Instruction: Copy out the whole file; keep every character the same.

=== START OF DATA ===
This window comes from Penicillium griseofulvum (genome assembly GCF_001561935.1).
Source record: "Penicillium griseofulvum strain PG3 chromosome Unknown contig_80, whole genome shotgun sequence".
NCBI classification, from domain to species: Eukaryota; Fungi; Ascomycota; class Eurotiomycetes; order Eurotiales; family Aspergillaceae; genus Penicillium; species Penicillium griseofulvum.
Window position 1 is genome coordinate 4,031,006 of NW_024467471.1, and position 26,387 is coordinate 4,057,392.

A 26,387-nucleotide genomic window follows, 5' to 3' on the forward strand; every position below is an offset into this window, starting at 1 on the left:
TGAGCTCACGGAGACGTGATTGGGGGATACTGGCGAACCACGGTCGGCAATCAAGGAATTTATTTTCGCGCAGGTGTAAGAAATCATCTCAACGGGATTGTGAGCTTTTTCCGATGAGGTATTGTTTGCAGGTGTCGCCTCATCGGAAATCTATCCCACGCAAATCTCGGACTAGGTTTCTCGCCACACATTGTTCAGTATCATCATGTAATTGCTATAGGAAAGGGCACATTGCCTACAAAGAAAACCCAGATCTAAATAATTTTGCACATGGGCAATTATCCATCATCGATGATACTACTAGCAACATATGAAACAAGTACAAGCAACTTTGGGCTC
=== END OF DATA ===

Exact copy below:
This window comes from Penicillium griseofulvum (genome assembly GCF_001561935.1).
Source record: "Penicillium griseofulvum strain PG3 chromosome Unknown contig_80, whole genome shotgun sequence".
NCBI classification, from domain to species: Eukaryota; Fungi; Ascomycota; class Eurotiomycetes; order Eurotiales; family Aspergillaceae; genus Penicillium; species Penicillium griseofulvum.
Window position 1 is genome coordinate 4,031,006 of NW_024467471.1, and position 26,387 is coordinate 4,057,392.

A 26,387-nucleotide genomic window follows, 5' to 3' on the forward strand; every position below is an offset into this window, starting at 1 on the left:
TGAGCTCACGGAGACGTGATTGGGGGATACTGGCGAACCACGGTCGGCAATCAAGGAATTTATTTTCGCGCAGGTGTAAGAAATCATCTCAACGGGATTGTGAGCTTTTTCCGATGAGGTATTGTTTGCAGGTGTCGCCTCATCGGAAATCTATCCCACGCAAATCTCGGACTAGGTTTCTCGCCACACATTGTTCAGTATCATCATGTAATTGCTATAGGAAAGGGCACATTGCCTACAAAGAAAACCCAGATCTAAATAATTTTGCACATGGGCAATTATCCATCATCGATGATACTACTAGCAACATATGAAACAAGTACAAGCAACTTTGGGCTC